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Principal Puts More Term Life Insurance in Force

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Principal Financial Group was providing $446 billion in individual life insurance protection at the end of June, or 12% more protection against death than it was providing a year earlier.

The Des Moines, Iowa-based life insurer increased the amount of protection it was providing through individual universal life and variable universal life by 3.1%, to $95 billion.

The life insurer increased the amount of protection it was providing through term life and whole life by 15%, to $351 billion.

The company did that while sending about 92% of its workers to work at home, because of COVID-19, and while turning a profit.


The company is reporting $416 million in net income for the second quarter on $3.1 billion in revenue, compared with $392 million in net income on $4 billion in revenue with the second quarter of 2019.


Here’s what happened to U.S. sales of certain types of products, when compared with the second quarter of 2019, in terms of annualized premium revenue:

  • Group dental and vision: $24 million (up from $33 million)
  • Group life: $8.6 million (down from $11 million)
  • Group disability: $13 million (down from $15 million)
  • Individual disability: $15 million ($14 million)
  • Universal and variable life: $29 million (down from $42 million)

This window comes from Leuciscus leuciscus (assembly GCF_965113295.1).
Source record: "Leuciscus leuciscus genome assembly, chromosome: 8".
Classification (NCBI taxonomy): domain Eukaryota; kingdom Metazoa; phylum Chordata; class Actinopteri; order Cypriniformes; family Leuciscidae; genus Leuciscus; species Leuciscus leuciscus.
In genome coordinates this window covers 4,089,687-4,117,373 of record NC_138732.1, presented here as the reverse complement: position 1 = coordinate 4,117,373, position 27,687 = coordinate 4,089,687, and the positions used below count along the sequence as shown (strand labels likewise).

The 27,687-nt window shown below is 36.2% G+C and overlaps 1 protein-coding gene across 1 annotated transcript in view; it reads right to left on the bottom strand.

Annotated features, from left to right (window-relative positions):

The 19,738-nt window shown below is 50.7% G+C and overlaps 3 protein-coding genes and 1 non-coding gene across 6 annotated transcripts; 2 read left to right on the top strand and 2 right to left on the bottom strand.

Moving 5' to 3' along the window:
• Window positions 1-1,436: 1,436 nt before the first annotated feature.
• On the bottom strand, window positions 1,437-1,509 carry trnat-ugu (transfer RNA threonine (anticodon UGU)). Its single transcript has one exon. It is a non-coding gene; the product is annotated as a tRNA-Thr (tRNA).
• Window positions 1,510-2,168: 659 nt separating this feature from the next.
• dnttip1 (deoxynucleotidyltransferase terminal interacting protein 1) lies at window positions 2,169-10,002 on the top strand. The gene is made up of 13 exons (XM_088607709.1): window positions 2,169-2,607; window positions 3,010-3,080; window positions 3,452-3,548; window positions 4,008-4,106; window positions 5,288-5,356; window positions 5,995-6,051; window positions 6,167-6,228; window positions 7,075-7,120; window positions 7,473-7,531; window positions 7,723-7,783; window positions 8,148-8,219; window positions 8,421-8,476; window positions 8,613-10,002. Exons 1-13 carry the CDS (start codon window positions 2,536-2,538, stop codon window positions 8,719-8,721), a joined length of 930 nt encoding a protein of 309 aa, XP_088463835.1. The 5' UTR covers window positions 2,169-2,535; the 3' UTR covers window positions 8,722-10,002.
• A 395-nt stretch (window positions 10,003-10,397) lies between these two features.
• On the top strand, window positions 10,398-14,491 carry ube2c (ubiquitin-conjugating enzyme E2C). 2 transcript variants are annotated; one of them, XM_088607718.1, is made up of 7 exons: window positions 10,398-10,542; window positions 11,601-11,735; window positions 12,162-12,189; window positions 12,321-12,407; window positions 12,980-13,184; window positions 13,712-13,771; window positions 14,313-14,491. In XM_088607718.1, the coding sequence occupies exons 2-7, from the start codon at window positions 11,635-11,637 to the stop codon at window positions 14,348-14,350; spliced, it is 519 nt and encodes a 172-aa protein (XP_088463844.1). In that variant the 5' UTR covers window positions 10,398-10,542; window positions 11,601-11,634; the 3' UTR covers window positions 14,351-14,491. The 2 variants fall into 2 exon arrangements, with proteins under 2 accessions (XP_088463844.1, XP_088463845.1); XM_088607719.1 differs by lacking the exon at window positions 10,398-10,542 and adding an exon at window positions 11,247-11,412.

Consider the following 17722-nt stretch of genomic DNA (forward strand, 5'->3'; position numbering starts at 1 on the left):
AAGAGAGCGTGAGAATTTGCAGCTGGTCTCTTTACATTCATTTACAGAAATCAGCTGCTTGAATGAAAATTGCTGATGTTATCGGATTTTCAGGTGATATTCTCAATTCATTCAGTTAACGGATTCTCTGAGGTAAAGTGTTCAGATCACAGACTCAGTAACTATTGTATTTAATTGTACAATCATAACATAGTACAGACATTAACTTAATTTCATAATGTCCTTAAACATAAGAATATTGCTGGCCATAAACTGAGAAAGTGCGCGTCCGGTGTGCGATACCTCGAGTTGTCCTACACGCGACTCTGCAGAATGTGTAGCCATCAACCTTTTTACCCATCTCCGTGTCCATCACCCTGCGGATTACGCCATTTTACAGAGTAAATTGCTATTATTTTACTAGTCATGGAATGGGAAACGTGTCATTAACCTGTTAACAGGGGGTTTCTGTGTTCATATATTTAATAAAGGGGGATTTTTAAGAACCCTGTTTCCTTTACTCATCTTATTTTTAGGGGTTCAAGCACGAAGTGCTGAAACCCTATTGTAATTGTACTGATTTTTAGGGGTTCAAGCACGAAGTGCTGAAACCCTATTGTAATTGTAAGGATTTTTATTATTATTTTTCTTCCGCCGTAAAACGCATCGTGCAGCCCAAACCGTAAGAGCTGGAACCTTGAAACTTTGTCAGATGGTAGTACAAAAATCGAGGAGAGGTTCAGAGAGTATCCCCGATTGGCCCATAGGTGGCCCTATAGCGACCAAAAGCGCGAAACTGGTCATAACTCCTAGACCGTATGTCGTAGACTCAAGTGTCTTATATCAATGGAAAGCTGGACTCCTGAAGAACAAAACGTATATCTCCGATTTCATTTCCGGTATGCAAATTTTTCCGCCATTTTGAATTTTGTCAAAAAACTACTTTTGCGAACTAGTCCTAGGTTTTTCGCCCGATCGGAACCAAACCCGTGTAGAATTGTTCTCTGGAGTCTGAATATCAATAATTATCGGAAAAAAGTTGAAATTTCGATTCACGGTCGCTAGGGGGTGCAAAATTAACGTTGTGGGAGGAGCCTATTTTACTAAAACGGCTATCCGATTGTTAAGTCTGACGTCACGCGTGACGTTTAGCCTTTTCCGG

• Traditional life: $21.1 million (about flat)

Sales Commissions

Like other insurers, Principal lumps much of its sending on producer compensation in lines related to “deferred acquisition costs,” or DAC, that include other sales-related spending.

But the stand-alone item for U.S. specialty benefits commissions decreased to $67 million in the second quarter, from $69 million in the year-earlier quarter.)

U.S. individual life commission spending decreased to $28 million, from $30 million.

COVID-19 Claims

Principal ended up with about $68 million in extra benefits unit operating profits because of COVID-19-related reductions in spending on dental care and vision care.

The company’s life insurance operations have received about $14.7 million in COVID-19-related life insurance claims.


Principal executives made a point of saying in the first quarter that they had piled up $3 billion in cash, in case death claims or increased investment market volatility made having a big pile of cash important..

Principal still has $3 billion in cash and liquid assets, and it faces no pressure to sell assets at bad prices just to raise cash, according to a slidedeck the company prepared for investors.

But investment yields on the assets were poor. Partly because of low interest rates, Principal’s annualized investment yield, before tax, fell to 4.1% in the latest quarter, from 4.8% in the year-earlier quarter.

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